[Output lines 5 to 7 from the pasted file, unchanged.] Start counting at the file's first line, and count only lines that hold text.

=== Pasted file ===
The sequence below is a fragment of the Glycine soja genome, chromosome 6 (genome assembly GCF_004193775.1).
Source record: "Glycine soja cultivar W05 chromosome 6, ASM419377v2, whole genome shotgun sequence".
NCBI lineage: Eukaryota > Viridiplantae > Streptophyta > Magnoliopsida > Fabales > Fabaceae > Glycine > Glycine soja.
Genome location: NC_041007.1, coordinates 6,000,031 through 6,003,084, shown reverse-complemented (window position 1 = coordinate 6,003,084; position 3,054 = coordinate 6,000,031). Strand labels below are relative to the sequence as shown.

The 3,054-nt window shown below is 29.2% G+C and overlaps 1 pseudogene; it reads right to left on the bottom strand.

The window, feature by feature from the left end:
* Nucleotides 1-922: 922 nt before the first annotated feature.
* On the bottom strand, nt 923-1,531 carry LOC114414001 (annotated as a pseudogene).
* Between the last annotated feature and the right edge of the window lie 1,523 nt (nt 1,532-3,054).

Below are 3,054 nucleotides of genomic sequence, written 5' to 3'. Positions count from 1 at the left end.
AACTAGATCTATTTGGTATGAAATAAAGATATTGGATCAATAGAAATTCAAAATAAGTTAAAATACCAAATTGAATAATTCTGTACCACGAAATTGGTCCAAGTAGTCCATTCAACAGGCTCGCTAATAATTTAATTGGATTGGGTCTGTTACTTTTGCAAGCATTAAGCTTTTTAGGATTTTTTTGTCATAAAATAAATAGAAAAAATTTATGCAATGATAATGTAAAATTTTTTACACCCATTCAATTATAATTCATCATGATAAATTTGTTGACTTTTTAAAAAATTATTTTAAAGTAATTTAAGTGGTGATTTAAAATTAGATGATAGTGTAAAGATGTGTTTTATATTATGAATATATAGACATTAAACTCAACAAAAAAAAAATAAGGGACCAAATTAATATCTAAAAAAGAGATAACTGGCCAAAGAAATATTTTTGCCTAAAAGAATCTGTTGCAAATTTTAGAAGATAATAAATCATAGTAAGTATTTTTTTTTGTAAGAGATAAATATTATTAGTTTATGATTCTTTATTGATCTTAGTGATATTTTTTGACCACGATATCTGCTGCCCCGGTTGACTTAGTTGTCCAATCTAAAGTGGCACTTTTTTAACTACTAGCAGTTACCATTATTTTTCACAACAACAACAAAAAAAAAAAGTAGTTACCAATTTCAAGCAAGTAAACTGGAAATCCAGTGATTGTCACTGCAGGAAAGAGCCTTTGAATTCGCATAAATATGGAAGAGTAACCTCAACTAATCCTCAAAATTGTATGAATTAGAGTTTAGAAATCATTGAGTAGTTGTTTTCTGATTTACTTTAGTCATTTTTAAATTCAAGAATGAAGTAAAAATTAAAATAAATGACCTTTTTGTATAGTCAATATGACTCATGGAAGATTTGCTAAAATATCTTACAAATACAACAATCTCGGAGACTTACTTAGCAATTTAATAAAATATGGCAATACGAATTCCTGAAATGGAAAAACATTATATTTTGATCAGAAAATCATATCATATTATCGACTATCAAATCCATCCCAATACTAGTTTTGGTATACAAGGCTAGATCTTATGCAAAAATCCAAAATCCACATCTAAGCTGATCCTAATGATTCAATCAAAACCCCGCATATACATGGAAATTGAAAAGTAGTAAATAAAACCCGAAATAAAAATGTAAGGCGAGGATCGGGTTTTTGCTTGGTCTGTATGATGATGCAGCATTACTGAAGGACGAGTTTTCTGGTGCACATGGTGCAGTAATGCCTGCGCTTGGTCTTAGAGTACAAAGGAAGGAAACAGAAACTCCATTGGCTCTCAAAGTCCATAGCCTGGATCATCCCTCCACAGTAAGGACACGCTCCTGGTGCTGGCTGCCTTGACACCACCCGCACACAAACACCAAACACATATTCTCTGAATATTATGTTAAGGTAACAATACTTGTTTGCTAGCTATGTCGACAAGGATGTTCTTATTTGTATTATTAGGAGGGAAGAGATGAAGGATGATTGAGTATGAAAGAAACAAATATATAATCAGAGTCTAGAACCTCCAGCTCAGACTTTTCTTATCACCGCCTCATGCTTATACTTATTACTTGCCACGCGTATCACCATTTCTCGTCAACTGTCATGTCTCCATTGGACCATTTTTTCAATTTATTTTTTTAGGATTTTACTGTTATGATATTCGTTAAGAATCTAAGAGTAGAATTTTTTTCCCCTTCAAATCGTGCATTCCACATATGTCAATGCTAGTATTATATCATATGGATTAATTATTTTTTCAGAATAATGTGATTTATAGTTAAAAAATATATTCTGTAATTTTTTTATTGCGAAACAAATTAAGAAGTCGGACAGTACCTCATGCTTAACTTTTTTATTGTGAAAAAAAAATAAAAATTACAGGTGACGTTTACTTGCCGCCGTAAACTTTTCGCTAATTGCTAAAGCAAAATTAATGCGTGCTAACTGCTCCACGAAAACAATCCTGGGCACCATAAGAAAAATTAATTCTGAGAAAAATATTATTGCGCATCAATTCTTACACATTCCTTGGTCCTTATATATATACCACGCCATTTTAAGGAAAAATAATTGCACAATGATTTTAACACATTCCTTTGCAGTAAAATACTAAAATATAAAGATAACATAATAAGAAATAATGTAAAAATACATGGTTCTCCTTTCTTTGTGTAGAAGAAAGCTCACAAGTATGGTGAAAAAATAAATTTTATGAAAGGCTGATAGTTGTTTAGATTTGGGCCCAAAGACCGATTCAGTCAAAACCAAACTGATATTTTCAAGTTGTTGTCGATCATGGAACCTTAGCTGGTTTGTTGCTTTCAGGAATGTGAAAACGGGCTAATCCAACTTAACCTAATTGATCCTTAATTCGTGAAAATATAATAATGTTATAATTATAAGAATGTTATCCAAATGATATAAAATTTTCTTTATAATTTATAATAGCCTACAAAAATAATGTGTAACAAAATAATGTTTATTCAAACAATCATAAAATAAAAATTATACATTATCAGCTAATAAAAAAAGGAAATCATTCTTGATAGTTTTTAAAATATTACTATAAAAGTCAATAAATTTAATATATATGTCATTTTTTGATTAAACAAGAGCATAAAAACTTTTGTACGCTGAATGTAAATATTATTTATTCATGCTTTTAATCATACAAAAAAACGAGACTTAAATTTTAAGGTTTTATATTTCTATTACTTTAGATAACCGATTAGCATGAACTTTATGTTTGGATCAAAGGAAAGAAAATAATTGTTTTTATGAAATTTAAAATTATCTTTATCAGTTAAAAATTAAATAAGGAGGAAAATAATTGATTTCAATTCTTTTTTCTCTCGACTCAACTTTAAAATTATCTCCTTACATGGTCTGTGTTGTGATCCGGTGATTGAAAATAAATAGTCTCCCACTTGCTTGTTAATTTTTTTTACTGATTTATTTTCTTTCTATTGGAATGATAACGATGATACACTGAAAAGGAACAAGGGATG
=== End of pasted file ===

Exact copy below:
The 3,054-nt window shown below is 29.2% G+C and overlaps 1 pseudogene; it reads right to left on the bottom strand.

The window, feature by feature from the left end:
* Nucleotides 1-922: 922 nt before the first annotated feature.